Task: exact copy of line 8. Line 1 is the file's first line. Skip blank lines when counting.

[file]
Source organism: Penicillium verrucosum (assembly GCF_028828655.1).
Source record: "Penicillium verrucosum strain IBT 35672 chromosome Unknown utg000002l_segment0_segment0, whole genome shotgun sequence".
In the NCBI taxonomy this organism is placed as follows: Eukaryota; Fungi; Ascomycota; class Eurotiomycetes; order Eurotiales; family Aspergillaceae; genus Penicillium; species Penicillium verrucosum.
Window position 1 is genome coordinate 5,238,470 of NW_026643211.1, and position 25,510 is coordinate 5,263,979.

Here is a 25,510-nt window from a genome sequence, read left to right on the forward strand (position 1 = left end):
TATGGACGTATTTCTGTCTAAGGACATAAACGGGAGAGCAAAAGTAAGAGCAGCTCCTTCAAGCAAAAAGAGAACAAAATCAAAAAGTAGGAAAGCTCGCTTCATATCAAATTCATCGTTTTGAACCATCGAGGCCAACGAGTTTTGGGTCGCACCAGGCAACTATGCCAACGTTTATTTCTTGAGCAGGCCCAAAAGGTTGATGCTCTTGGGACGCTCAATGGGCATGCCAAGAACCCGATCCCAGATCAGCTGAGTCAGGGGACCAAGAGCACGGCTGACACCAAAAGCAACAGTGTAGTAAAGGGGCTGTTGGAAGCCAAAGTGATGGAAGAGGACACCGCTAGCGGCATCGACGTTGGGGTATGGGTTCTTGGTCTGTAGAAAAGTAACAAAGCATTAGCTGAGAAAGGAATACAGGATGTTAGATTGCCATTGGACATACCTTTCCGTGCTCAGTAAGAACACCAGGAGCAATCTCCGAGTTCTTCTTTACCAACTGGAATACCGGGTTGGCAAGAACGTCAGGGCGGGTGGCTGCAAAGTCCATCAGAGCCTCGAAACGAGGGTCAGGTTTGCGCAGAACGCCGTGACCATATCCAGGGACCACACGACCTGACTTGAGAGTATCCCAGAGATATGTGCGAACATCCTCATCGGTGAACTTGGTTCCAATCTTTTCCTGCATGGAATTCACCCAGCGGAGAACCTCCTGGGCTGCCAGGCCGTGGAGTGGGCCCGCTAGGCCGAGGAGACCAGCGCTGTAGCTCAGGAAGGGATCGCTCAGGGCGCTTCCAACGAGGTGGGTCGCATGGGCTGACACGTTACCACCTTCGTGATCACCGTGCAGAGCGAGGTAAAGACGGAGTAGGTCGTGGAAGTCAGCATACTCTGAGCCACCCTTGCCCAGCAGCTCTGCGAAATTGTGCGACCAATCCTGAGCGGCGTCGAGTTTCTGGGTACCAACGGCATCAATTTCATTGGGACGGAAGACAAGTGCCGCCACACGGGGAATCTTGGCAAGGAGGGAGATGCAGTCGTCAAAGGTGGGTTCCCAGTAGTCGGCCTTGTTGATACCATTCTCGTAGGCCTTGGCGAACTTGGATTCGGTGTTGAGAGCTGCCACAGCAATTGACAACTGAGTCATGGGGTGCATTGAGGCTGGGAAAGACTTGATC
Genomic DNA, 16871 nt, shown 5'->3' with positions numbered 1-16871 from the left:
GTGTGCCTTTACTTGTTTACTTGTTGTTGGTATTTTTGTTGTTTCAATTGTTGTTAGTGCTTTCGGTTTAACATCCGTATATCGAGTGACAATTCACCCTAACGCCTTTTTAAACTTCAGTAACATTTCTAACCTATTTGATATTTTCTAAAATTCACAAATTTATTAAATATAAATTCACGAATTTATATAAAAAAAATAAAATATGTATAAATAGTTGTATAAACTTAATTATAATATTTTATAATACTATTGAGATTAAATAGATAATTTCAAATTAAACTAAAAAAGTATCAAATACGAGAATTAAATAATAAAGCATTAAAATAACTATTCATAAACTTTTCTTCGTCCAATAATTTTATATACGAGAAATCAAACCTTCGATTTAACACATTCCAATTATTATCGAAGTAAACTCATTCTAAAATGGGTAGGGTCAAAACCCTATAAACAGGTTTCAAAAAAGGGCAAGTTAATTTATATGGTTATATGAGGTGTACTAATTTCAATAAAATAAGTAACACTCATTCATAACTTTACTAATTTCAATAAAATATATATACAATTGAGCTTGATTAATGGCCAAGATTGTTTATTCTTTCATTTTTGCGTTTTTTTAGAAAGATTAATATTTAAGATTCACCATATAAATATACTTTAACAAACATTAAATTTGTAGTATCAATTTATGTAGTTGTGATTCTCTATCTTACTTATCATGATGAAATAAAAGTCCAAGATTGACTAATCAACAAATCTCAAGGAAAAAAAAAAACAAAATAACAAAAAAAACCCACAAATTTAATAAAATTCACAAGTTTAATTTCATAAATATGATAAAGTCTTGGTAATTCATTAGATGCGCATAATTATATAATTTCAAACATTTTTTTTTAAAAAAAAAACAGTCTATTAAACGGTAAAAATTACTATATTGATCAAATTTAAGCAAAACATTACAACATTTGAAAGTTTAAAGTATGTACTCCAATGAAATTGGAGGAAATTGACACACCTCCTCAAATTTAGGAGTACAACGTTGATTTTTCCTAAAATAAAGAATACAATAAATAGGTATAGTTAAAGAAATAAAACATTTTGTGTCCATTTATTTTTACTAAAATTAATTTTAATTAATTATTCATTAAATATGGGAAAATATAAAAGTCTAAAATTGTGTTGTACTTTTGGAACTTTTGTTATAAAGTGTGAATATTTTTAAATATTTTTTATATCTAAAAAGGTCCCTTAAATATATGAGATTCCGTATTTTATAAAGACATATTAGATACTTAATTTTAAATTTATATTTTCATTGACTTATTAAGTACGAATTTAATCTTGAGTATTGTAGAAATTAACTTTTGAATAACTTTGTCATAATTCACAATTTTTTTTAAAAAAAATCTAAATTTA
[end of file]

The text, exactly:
GTGTGCCTTTACTTGTTTACTTGTTGTTGGTATTTTTGTTGTTTCAATTGTTGTTAGTGCTTTCGGTTTAACATCCGTATATCGAGTGACAATTCACCCTAACGCCTTTTTAAACTTCAGTAACATTTCTAACCTATTTGATATTTTCTAAAATTCACAAATTTATTAAATATAAATTCACGAATTTATATAAAAAAAATAAAATATGTATAAATAGTTGTATAAACTTAATTATAATATTTTATAATACTATTGAGATTAAATAGATAATTTCAAATTAAACTAAAAAAGTATCAAATACGAGAATTAAATAATAAAGCATTAAAATAACTATTCATAAACTTTTCTTCGTCCAATAATTTTATATACGAGAAATCAAACCTTCGATTTAACACATTCCAATTATTATCGAAGTAAACTCATTCTAAAATGGGTAGGGTCAAAACCCTATAAACAGGTTTCAAAAAAGGGCAAGTTAATTTATATGGTTATATGAGGTGTACTAATTTCAATAAAATAAGTAACACTCATTCATAACTTTACTAATTTCAATAAAATATATATACAATTGAGCTTGATTAATGGCCAAGATTGTTTATTCTTTCATTTTTGCGTTTTTTTAGAAAGATTAATATTTAAGATTCACCATATAAATATACTTTAACAAACATTAAATTTGTAGTATCAATTTATGTAGTTGTGATTCTCTATCTTACTTATCATGATGAAATAAAAGTCCAAGATTGACTAATCAACAAATCTCAAGGAAAAAAAAAAACAAAATAACAAAAAAAACCCACAAATTTAATAAAATTCACAAGTTTAATTTCATAAATATGATAAAGTCTTGGTAATTCATTAGATGCGCATAATTATATAATTTCAAACATTTTTTTTTAAAAAAAAAACAGTCTATTAAACGGTAAAAATTACTATATTGATCAAATTTAAGCAAAACATTACAACATTTGAAAGTTTAAAGTATGTACTCCAATGAAATTGGAGGAAATTGACACACCTCCTCAAATTTAGGAGTACAACGTTGATTTTTCCTAAAATAAAGAATACAATAAATAGGTATAGTTAAAGAAATAAAACATTTTGTGTCCATTTATTTTTACTAAAATTAATTTTAATTAATTATTCATTAAATATGGGAAAATATAAAAGTCTAAAATTGTGTTGTACTTTTGGAACTTTTGTTATAAAGTGTGAATATTTTTAAATATTTTTTATATCTAAAAAGGTCCCTTAAATATATGAGATTCCGTATTTTATAAAGACATATTAGATACTTAATTTTAAATTTATATTTTCATTGACTTATTAAGTACGAATTTAATCTTGAGTATTGTAGAAATTAACTTTTGAATAACTTTGTCATAATTCACAATTTTTTTTAAAAAAAATCTAAATTTA